Tuesday, November 24, 2009

My concert going has certainly increased exponentially since I moved to London two years ago. Thankfully, the quality of the performers hasn’t dropped. There have been so many concerts that I’ve thoroughly enjoyed myself at and have been convinced that that one would have been the concert of the year for me, only for it to be topped a couple of weeks later. Not that each concert gets better and better, just that they’re all so good that it’s hard to pick just one. And they’re all good in different ways too.

Last night’s concert by Snow Patrol (the fourth show in their Reworked tour showcasing their previous work as The Reindeer Section in addition to their body of work as Snow Patrol) was one such concert. I know what everyone says about the band: they’re Coldplay-light, they’re bland, they’re safe. Whatever. They’re incredibly radio-friendly and accessible by a wide range of people, yes. They do a lot of songs about love, yes. But what’s wrong in that?

And as performers, Snow Patrol certainly do give their all. Gary Lightbody was full of energy and just like a kid on Christmas day yesterday night. The Royal Albert Hall does seem to have that effect on the bands I’ve seen perform there. Much like Glen Hansard from The Swell Season, Gary was awed at performing in this most hallowed of concert venues, and it showed. In a way, he looked very much like Ian Curtis dancing, with slightly jerky arm movements, unable to restrain his joy, yet not daring to move too much in case he'd wake up from this wonderful dream. It was great just seeing how happy he was, particularly in the wake of the review of the first concert of this tour which seemed to feature an audience much more placid than tonight's.

The one thing I will say about Snow Patrol: they are one of the few bands whose songs never fail to make me just want to close my eyes and sink into the music. Their songs are soothing, relaxing and, in so many ways, very relatable. And when I’m seeing them performed live, it always gets me right there, and I have to struggle a little not to cry either out of sadness or sheer joy. And a performer that’s capable of drawing such emotion out of his/her audience is to be admired, regardless of how you might feel about ‘safe’ music.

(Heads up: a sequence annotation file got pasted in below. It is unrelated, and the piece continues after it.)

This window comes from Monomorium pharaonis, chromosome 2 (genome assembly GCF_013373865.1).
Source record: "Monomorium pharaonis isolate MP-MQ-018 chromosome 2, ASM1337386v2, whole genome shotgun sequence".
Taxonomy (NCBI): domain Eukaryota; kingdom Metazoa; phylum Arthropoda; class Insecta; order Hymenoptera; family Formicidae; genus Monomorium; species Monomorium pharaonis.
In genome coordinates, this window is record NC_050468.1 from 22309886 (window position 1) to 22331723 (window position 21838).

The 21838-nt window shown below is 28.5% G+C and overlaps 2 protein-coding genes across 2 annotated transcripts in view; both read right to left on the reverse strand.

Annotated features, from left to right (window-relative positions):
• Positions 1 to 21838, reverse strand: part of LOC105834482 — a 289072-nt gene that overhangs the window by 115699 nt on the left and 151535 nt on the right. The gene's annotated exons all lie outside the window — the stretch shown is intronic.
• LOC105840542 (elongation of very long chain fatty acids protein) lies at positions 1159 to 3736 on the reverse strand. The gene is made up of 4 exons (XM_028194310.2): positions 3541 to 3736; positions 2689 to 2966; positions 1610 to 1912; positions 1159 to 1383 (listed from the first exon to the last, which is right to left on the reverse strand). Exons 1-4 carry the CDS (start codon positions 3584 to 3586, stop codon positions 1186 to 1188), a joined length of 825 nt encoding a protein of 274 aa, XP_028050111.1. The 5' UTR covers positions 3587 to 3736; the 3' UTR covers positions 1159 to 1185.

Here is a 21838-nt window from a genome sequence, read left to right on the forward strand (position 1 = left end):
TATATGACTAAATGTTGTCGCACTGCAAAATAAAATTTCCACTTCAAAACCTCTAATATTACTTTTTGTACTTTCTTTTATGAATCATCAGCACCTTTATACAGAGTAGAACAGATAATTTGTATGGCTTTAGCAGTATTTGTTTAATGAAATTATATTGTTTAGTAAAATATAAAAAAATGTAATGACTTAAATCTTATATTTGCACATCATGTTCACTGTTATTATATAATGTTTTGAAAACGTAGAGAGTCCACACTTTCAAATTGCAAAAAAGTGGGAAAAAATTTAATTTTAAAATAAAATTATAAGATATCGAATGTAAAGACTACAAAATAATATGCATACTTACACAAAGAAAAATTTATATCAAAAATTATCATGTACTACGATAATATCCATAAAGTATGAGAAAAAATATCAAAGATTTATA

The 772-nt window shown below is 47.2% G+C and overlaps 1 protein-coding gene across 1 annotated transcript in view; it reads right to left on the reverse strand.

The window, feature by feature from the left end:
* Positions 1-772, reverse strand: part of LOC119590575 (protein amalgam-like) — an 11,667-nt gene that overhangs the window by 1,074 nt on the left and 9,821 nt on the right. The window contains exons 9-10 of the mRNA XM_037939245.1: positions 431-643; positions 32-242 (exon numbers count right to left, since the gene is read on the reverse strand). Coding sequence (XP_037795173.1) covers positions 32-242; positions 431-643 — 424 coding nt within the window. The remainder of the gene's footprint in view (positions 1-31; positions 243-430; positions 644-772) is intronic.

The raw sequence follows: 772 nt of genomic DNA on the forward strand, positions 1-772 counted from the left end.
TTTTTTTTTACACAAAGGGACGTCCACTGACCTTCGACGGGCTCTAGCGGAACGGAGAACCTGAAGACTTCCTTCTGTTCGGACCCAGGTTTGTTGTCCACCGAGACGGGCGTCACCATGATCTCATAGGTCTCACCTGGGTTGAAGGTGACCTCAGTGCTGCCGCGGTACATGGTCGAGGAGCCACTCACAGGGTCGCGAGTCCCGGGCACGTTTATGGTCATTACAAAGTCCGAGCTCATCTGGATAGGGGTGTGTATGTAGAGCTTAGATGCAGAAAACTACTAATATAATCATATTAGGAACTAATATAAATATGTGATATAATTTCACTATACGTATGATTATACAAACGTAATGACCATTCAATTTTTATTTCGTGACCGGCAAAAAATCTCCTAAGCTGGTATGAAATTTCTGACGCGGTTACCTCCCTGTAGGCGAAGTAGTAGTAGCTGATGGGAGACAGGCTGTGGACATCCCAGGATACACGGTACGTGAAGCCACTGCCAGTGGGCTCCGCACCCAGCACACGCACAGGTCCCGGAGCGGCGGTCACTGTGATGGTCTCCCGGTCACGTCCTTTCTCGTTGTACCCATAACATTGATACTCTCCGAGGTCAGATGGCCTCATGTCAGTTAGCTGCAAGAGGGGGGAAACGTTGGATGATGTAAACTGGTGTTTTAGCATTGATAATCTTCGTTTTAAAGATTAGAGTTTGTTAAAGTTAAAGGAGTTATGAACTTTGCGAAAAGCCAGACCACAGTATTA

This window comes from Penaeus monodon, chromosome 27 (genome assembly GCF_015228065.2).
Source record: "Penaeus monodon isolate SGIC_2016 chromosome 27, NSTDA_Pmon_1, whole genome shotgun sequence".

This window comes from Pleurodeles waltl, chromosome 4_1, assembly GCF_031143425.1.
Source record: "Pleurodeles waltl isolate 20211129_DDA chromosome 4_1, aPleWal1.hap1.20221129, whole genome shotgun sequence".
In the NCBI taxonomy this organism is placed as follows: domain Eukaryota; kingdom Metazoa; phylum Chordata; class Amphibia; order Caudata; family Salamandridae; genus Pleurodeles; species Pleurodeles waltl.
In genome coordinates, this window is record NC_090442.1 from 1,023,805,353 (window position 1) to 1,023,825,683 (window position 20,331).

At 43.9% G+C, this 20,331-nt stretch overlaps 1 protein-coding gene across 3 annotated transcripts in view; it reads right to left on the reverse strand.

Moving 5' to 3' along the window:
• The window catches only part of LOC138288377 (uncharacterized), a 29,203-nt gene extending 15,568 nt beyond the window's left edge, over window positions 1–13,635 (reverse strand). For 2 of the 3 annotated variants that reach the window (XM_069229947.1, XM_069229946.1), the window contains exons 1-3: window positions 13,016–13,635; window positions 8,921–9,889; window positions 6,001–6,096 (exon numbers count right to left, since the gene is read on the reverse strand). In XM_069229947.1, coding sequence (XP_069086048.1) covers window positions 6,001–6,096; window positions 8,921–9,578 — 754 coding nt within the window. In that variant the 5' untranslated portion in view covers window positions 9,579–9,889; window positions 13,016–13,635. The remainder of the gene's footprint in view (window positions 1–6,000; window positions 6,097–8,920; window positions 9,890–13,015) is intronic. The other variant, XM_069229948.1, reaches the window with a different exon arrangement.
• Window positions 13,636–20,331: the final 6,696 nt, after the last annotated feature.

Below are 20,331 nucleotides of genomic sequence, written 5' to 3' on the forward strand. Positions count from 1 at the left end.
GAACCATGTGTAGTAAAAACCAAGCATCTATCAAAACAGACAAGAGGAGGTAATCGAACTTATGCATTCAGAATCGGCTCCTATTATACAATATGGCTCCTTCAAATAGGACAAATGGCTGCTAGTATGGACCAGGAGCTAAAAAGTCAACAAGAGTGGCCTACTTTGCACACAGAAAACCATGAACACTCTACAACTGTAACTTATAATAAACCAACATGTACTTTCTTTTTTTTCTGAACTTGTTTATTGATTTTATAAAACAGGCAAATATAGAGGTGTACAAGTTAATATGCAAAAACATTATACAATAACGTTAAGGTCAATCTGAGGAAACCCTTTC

I enjoyed the entire concert, except perhaps the very first single they released as Snow Patrol. Fortunately - for me at least - they've gone from strength to strength ever since. You Could Be Happy, once again, got to me. Seeing as it is the song which triggered my relapse back in the summer (particularly when Gary sings "for the tiniest moment, it's all not true"), that's perfectly understandable. However, several months on, I've come to the revelation that this song is, as Gary says to us on this night, is ultimately about happiness, and not regret.

It is also the moment I realise that I am well and truly over MD. Not that I'd been moping over him before that, but that I can honestly stand up and say that he's in my past, and that I loved him, without any hesitation before pronouncing the 'd' in that.

But tonight isn't about loneliness or past loves or regrets. It's all about the music I enjoy. And following that revelation, I just throw myself into the music, joining in with the clapping and hollering and am just generally to be found grinning from ear to ear the whole night. Yes, I am disappointed that they don't play You Are My Joy or Signal Fire, but, hey, I love a lot of their other songs too, and I'm having such a great time that I don't really care. In fact, if it weren't for work, I'd probably have come back to see them once again at the Royal Albert Hall!

No comments: